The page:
Eternal Life or Endless Fries?

The next day the crowd that had stayed on the opposite shore of the lake realized that only one boat had been there, and that Jesus had not entered it with his disciples, but that they had gone away alone. Then some boats from Tiberias landed near the place where the people had eaten the bread after the Lord had given thanks. Once the crowd realized that neither Jesus nor his disciples were there, they got into the boats and went to Capernaum in search of Jesus. When they found him on the other side of the lake, they asked him, “Rabbi, when did you get here?” Jesus answered, “Very truly I tell you, you are looking for me, not because you saw the signs I performed but because you ate the loaves and had your fill. Do not work for food that spoils, but for food that endures to eternal life, which the Son of Man will give you. For on him God the Father has placed his seal of approval.” – John 6:22‭-‬27

Searching for God is a good thing, but I think this passage is making the point that we can be looking in the right place but for the wrong reasons. The crowd that ate the miraculous meal with the Messiah and His disciples the day before is searching for Jesus.  They seem like a pretty observant lot noticing that only one boat had been present the previous night and Jesus had not entered it with the disciples.

They seem a bit puzzled about where Jesus is because they saw the disciples set off alone in the boat the previous night.  I suspect they are looking around expecting Jesus to stroll out of the mountains instead of strolling on the lake in a squall the previous night.  I guess since Jesus is not showing up they assume He must have taken a different boat and went to Capernaum across the lake on His own. 

Some boats arrive from Tiberias and “the crowd” hitches a ride to Capernaum to search for Jesus.  They are motivated to find Jesus, but for the wrong reasons as Jesus will soon point out.  They eventually find Jesus and ask him, “Rabbi, when did you get here?” What some of them were probably thinking was “where are those magical fish and loaves we had yesterday”.  Instead of directly answering their question Jesus does what He often does, He got right to the “soul of the matter“.  Were these people looking for Him wondering souls or merely wandering people looking for fish and loaves?

Many in the crowd clearly came because their stomachs were empty. Jesus says “Very truly I tell you, you are looking for me, not because you saw the signs I performed but because you ate the loaves and had your fill.”  What Jesus wanted them to realize was that they were largely oblivious to a far more important emptiness with eternal implications, “Do not work for food that spoils, but for food that endures to eternal life, which the Son of Man will give you.”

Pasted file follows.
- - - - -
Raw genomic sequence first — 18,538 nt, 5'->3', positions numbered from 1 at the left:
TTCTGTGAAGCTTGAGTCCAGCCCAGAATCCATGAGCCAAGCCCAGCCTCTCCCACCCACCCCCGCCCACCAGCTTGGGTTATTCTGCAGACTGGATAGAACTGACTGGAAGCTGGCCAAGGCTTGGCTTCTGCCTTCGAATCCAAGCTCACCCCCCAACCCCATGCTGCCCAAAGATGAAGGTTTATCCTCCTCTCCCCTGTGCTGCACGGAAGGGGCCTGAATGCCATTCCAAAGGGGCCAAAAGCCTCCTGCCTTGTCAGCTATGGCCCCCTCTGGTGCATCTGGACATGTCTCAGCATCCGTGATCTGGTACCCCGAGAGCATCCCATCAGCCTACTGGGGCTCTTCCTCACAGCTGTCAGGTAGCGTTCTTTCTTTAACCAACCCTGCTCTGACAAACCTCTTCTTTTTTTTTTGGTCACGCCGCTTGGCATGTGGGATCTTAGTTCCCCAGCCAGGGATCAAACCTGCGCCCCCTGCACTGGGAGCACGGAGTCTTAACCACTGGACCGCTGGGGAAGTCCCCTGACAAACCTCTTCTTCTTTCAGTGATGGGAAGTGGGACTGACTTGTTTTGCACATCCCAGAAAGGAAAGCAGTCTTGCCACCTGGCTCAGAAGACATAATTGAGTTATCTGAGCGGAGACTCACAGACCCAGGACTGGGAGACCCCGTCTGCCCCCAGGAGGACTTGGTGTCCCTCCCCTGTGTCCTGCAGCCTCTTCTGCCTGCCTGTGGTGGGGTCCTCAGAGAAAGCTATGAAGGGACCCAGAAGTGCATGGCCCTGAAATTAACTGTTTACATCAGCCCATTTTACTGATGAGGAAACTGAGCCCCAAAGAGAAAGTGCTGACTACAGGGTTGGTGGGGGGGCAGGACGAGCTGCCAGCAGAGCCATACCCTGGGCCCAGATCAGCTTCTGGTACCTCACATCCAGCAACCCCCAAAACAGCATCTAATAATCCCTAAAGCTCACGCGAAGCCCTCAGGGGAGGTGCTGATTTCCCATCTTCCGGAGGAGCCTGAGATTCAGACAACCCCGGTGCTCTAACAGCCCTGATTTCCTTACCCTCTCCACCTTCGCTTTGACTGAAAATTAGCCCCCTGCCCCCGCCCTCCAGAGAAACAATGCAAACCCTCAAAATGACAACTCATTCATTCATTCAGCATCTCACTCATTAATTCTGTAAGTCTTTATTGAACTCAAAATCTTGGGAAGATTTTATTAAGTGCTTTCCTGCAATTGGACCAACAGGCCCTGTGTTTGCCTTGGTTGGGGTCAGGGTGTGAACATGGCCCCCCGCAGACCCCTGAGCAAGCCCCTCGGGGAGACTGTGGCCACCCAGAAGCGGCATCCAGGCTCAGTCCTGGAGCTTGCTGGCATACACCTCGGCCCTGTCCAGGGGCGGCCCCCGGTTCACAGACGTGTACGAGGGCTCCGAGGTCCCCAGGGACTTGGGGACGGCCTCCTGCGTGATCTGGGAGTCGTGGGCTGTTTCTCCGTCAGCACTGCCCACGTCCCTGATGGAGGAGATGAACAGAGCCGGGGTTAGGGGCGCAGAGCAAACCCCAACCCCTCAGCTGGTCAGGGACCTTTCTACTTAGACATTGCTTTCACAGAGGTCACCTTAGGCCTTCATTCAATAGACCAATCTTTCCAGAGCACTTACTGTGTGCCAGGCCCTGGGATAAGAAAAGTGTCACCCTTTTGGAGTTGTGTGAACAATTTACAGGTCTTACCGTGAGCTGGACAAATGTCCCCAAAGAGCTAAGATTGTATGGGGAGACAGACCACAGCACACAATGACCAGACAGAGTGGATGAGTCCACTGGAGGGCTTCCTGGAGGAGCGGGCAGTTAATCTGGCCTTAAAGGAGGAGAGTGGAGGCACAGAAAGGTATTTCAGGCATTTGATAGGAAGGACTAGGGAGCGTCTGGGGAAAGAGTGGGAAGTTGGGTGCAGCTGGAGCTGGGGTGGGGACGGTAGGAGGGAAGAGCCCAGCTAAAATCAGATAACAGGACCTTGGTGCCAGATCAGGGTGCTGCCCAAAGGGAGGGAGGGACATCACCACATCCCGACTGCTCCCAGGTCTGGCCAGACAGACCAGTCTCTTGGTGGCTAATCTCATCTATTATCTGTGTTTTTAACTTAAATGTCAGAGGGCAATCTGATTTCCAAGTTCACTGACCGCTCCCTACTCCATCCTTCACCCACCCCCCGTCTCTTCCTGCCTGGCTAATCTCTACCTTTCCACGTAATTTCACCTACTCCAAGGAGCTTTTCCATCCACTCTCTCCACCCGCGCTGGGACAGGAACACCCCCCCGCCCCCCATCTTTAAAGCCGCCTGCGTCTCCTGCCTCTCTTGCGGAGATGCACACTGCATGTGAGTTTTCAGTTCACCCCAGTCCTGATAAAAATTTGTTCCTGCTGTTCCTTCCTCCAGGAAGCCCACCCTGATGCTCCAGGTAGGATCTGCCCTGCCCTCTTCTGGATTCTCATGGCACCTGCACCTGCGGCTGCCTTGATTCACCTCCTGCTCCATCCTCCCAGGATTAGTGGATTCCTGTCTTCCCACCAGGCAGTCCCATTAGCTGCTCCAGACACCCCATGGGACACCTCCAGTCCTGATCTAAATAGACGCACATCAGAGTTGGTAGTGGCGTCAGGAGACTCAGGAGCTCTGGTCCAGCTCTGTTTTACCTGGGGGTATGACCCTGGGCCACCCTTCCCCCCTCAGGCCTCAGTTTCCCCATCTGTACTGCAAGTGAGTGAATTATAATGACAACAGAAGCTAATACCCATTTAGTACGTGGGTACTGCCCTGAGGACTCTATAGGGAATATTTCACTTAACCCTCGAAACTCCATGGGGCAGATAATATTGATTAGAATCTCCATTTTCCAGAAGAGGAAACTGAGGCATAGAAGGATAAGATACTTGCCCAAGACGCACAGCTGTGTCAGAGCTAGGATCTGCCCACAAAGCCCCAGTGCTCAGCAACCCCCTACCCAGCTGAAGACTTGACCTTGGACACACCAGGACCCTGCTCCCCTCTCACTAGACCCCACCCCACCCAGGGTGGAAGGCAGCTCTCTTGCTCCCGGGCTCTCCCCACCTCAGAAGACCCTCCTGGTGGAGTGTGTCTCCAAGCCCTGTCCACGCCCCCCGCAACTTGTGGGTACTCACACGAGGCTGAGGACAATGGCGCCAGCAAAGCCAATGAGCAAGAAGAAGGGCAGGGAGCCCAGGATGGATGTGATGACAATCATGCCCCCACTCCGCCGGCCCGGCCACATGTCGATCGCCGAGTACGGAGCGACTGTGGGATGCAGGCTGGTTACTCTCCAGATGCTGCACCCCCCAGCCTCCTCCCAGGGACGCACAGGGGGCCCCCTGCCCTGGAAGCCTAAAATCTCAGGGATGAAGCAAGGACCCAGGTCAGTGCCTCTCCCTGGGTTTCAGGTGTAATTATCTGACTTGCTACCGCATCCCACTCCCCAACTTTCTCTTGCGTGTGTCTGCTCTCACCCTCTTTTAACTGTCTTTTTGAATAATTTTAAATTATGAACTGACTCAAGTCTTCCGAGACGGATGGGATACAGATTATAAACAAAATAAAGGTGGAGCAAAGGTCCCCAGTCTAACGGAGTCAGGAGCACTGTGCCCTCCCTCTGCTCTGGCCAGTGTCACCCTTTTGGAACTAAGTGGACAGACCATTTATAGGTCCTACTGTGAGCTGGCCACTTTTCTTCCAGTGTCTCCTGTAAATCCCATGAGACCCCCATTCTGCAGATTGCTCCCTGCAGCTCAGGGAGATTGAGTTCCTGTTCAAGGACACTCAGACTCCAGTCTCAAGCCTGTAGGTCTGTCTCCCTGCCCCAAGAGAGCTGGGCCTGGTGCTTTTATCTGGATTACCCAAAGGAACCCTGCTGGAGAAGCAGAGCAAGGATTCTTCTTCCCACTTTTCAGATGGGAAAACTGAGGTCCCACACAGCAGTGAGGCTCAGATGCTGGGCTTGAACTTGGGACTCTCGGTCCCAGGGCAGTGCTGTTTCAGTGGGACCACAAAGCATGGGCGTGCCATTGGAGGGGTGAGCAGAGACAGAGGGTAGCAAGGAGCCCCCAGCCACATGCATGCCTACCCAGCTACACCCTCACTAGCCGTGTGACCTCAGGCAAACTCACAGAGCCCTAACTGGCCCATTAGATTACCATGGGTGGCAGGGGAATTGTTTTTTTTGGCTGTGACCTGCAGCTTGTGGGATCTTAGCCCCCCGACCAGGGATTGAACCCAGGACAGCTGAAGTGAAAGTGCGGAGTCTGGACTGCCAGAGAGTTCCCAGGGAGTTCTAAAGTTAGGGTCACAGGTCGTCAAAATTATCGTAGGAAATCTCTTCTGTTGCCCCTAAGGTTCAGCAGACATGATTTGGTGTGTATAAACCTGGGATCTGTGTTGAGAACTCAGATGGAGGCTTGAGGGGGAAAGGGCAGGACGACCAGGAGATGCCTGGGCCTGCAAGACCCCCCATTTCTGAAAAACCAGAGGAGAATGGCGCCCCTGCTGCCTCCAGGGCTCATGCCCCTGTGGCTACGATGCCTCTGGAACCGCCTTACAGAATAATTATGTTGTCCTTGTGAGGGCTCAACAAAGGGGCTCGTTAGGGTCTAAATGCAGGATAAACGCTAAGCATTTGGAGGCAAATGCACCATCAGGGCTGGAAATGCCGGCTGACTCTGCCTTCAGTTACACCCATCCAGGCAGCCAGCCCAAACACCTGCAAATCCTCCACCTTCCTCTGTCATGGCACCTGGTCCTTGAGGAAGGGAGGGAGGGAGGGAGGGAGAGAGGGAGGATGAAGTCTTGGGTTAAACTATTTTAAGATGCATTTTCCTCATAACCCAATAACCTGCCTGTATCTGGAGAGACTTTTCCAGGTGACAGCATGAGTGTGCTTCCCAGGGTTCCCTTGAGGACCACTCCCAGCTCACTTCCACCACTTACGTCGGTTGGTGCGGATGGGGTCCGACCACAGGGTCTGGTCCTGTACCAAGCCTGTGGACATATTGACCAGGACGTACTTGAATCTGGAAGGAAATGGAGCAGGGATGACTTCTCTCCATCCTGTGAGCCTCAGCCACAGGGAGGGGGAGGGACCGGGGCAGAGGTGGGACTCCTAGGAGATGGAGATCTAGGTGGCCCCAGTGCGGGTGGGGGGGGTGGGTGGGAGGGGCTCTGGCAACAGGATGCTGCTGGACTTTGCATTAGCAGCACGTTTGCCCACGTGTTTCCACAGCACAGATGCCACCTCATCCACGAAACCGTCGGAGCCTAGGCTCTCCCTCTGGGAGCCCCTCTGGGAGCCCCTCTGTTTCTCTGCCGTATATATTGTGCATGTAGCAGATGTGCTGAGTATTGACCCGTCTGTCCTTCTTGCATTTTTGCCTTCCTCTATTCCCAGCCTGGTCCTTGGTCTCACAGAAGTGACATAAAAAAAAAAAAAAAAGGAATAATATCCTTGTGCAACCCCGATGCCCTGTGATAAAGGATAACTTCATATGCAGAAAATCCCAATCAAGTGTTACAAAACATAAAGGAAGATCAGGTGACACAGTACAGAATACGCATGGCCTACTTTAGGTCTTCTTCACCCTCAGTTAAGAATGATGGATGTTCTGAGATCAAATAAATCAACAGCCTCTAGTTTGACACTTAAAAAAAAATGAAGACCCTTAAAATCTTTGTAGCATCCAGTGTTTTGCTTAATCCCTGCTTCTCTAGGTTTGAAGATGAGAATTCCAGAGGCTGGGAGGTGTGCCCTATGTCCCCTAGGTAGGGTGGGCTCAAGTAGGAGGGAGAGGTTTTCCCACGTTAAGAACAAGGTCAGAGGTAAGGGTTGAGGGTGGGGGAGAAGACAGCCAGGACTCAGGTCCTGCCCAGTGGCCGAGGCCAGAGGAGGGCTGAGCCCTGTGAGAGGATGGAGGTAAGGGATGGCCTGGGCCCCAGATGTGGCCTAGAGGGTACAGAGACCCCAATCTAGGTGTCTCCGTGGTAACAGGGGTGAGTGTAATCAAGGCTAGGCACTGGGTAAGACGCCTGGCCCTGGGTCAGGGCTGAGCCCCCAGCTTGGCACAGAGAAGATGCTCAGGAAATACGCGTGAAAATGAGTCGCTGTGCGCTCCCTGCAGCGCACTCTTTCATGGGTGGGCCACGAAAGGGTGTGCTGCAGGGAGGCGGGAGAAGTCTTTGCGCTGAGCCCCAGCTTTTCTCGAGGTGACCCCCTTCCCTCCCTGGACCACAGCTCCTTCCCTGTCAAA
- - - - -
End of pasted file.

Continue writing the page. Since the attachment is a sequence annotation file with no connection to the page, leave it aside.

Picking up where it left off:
Jesus wanted these people to be in search of “soul food” not merely their next meal.  He knew that no matter how hungry or thirsty our bodies get there is a more important hunger and thirst that we should be paying attention to as we go about our lives.  This is hard because our bodies are much more attuned to the physical needs.  When we are hungry our stomach begins to growl and remind us that we need more sustenance. 

Does our soul do something similar?  What does it look like when our souls get “hungry” or “thirsty”?  It seems to me when our souls are hungry we tend seek answers to life’s big questions.  We seek out “purposeful existence” as one of my favorite farmers, Joel Salatin, puts it in his book “Folks, This Ain’t Normal, A Farmer’s Advice for Happier Hens, Healthier People, and a Better World”. 

I think the action that the crowd took was the right one, they went looking for Jesus.  The problem was their search for Jesus was being driven by the wrong steering wheel.  Their stomachs were driving when in fact their souls should have been at the helm.  Jesus wanted them to seek Him first for the spiritual nourishment only He could provide.  Only He could give them what they were really looking for when they crossed the lake in search of Jesus – eternal life.  Those with the right posture and perspective found Him and began their journey home, while others probably just kept searching for endless fries. 

Prayer: God help us to seek You first and hunger and thirst for the spiritual nourishment only You can provide.

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Inviting Jesus into the Boat

When evening came, his disciples went down to the lake, where they got into a boat and set off across the lake for Capernaum. By now it was dark, and Jesus had not yet joined them. A strong wind was blowing and the waters grew rough. When they had rowed about three or four miles, they saw Jesus approaching the boat, walking on the water; and they were frightened. But he said to them, “It is I; don’t be afraid.” Then they were willing to take him into the boat, and immediately the boat reached the shore where they were heading. – John 6:16‭-‬21

This passage is a retelling of Jesus walking on water to reach the disciples struggling in the boat all alone. It sounds like they have been on the east side of the Sea of Galilee healing, feeding, and learning from Jesus.

They apparently left the shore without Jesus which I find somewhat odd. Perhaps Jesus told them to go on ahead and that part is not stated in this story. Whatever the reason the disciples are hard at work rowing against a headwind to cross the lake.  They had rowed three or four miles which would have placed them about in the middle of the Sea of Galilee which was about 8 miles wide. Sounds like hard and discouraging work to me.  It was dark and the “waters grew rough”. I am sure they were worried about the boat being swamped and drowning, and felt hopeless – like they were getting nowhere against the wind and waves.